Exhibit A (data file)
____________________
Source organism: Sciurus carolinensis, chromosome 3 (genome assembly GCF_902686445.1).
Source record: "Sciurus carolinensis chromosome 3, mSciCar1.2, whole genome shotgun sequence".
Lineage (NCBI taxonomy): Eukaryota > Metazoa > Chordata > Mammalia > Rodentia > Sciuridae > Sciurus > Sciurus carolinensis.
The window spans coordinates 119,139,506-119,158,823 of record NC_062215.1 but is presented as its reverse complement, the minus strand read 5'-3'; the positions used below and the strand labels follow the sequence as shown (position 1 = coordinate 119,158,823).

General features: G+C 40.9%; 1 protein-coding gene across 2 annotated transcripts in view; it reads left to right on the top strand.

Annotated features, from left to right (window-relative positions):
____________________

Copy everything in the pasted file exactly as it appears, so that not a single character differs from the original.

Source organism: Sciurus carolinensis, chromosome 3 (genome assembly GCF_902686445.1).
Source record: "Sciurus carolinensis chromosome 3, mSciCar1.2, whole genome shotgun sequence".
Lineage (NCBI taxonomy): Eukaryota > Metazoa > Chordata > Mammalia > Rodentia > Sciuridae > Sciurus > Sciurus carolinensis.
The window spans coordinates 119,139,506-119,158,823 of record NC_062215.1 but is presented as its reverse complement, the minus strand read 5'-3'; the positions used below and the strand labels follow the sequence as shown (position 1 = coordinate 119,158,823).

General features: G+C 40.9%; 1 protein-coding gene across 2 annotated transcripts in view; it reads left to right on the top strand.

Annotated features, from left to right (window-relative positions):